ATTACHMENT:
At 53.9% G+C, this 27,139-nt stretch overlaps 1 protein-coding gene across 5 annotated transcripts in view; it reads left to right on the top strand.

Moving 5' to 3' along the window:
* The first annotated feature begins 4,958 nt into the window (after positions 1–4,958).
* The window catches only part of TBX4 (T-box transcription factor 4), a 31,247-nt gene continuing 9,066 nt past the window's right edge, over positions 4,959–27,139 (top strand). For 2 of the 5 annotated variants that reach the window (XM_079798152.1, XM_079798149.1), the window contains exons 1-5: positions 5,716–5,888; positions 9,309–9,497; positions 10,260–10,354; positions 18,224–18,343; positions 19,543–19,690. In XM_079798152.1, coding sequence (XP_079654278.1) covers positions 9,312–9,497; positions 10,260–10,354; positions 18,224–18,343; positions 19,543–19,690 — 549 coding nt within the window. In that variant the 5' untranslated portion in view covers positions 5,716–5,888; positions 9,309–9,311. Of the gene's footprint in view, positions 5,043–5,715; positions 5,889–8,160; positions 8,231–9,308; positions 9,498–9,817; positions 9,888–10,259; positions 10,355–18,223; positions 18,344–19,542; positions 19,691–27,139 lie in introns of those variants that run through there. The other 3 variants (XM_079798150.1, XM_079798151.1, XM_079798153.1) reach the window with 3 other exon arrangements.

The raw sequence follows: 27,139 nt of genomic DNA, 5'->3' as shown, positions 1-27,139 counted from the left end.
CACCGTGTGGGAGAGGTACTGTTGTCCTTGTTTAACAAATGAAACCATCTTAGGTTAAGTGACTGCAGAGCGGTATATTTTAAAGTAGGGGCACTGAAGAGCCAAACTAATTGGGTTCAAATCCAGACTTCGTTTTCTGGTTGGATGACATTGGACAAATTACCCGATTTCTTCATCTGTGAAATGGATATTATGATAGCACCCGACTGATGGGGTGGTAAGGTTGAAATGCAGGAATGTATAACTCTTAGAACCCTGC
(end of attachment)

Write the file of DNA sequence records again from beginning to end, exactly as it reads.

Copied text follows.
At 53.9% G+C, this 27,139-nt stretch overlaps 1 protein-coding gene across 5 annotated transcripts in view; it reads left to right on the top strand.

Moving 5' to 3' along the window:
* The first annotated feature begins 4,958 nt into the window (after positions 1–4,958).
* The window catches only part of TBX4 (T-box transcription factor 4), a 31,247-nt gene continuing 9,066 nt past the window's right edge, over positions 4,959–27,139 (top strand). For 2 of the 5 annotated variants that reach the window (XM_079798152.1, XM_079798149.1), the window contains exons 1-5: positions 5,716–5,888; positions 9,309–9,497; positions 10,260–10,354; positions 18,224–18,343; positions 19,543–19,690. In XM_079798152.1, coding sequence (XP_079654278.1) covers positions 9,312–9,497; positions 10,260–10,354; positions 18,224–18,343; positions 19,543–19,690 — 549 coding nt within the window. In that variant the 5' untranslated portion in view covers positions 5,716–5,888; positions 9,309–9,311. Of the gene's footprint in view, positions 5,043–5,715; positions 5,889–8,160; positions 8,231–9,308; positions 9,498–9,817; positions 9,888–10,259; positions 10,355–18,223; positions 18,344–19,542; positions 19,691–27,139 lie in introns of those variants that run through there. The other 3 variants (XM_079798150.1, XM_079798151.1, XM_079798153.1) reach the window with 3 other exon arrangements.

The raw sequence follows: 27,139 nt of genomic DNA, 5'->3' as shown, positions 1-27,139 counted from the left end.
CACCGTGTGGGAGAGGTACTGTTGTCCTTGTTTAACAAATGAAACCATCTTAGGTTAAGTGACTGCAGAGCGGTATATTTTAAAGTAGGGGCACTGAAGAGCCAAACTAATTGGGTTCAAATCCAGACTTCGTTTTCTGGTTGGATGACATTGGACAAATTACCCGATTTCTTCATCTGTGAAATGGATATTATGATAGCACCCGACTGATGGGGTGGTAAGGTTGAAATGCAGGAATGTATAACTCTTAGAACCCTGC